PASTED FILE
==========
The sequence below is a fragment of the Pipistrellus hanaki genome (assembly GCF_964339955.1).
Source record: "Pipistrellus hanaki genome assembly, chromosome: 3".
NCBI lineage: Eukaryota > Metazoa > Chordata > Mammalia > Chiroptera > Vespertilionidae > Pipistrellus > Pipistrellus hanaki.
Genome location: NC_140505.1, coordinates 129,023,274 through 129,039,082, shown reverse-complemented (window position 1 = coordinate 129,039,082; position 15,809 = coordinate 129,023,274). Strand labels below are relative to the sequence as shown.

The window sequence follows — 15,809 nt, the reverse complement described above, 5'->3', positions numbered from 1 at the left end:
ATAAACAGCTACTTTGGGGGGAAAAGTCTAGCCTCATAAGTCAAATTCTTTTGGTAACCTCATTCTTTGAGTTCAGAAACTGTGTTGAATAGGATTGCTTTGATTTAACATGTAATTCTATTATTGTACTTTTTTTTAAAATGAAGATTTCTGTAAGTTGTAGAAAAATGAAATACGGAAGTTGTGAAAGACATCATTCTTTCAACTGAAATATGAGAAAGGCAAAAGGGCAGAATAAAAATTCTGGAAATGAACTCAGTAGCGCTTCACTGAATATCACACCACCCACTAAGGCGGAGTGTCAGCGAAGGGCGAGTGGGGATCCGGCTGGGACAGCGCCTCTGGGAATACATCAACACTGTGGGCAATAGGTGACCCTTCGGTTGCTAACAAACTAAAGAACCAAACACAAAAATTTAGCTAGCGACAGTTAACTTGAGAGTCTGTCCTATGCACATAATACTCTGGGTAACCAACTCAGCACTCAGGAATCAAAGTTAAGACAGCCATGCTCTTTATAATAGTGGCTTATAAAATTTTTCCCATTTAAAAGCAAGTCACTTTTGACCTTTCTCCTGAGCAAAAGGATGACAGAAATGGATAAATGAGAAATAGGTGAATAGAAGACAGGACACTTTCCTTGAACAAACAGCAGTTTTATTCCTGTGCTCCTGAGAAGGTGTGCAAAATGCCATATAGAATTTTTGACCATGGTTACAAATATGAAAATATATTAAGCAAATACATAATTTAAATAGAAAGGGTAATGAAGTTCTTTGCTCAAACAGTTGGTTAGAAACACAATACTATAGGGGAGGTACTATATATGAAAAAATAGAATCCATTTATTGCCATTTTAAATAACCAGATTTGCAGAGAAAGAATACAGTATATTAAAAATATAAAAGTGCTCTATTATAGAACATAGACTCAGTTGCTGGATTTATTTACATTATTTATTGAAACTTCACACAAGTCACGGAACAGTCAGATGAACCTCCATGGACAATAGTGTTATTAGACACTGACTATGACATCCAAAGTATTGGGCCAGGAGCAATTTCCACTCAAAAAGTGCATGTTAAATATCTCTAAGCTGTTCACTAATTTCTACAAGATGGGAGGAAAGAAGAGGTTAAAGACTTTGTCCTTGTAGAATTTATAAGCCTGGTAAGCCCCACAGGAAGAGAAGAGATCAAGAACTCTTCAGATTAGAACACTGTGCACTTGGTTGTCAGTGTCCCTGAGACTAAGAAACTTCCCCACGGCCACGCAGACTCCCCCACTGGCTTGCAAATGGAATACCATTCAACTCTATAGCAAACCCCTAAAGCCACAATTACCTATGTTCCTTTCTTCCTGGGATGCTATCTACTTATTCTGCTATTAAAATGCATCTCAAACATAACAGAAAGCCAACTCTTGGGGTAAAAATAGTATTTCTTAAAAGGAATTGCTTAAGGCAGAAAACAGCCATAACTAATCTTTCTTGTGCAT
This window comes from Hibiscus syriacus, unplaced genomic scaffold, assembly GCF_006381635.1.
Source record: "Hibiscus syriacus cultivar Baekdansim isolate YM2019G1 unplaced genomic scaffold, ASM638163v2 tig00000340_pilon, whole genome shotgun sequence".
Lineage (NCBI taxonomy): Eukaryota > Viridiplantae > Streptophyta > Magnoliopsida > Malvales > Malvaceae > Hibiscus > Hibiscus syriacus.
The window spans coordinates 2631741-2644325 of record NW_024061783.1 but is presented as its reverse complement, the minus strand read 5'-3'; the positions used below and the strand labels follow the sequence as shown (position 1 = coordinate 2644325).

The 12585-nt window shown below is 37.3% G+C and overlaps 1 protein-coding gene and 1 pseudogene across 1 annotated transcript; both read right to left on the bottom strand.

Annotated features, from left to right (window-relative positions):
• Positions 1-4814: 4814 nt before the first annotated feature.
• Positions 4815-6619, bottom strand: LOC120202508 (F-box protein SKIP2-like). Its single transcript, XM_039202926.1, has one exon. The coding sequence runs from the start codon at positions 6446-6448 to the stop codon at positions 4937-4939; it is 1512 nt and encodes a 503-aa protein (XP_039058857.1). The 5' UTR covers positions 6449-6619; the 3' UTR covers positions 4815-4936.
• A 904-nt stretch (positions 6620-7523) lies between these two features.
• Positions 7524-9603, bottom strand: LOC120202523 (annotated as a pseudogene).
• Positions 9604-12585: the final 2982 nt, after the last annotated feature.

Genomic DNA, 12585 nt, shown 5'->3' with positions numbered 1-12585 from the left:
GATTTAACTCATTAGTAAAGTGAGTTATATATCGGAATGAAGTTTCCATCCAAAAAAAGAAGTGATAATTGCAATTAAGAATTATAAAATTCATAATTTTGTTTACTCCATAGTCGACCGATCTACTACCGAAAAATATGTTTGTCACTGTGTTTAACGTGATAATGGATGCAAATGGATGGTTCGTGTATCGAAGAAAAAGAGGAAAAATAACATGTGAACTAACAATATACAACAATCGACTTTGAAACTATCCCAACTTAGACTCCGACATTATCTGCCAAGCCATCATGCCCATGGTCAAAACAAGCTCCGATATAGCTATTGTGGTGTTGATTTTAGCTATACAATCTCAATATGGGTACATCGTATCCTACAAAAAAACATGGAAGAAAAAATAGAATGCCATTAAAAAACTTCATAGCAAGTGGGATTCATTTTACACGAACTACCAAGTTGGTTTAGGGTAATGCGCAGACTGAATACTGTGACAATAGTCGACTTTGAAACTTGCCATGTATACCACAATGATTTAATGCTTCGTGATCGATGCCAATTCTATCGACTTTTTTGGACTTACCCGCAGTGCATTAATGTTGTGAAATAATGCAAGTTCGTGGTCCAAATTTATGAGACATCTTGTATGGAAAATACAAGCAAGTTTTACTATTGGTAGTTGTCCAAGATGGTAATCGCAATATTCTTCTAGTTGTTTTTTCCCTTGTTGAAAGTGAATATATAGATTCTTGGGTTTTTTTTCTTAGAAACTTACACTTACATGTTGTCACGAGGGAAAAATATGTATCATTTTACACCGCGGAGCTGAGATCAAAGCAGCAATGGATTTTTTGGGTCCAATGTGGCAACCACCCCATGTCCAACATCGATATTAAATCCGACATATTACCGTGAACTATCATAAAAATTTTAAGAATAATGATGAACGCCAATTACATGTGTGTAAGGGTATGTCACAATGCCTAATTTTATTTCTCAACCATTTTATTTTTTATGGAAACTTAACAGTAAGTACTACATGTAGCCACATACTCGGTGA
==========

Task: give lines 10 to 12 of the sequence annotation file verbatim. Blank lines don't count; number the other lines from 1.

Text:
The window spans coordinates 2631741-2644325 of record NW_024061783.1 but is presented as its reverse complement, the minus strand read 5'-3'; the positions used below and the strand labels follow the sequence as shown (position 1 = coordinate 2644325).

The 12585-nt window shown below is 37.3% G+C and overlaps 1 protein-coding gene and 1 pseudogene across 1 annotated transcript; both read right to left on the bottom strand.

Annotated features, from left to right (window-relative positions):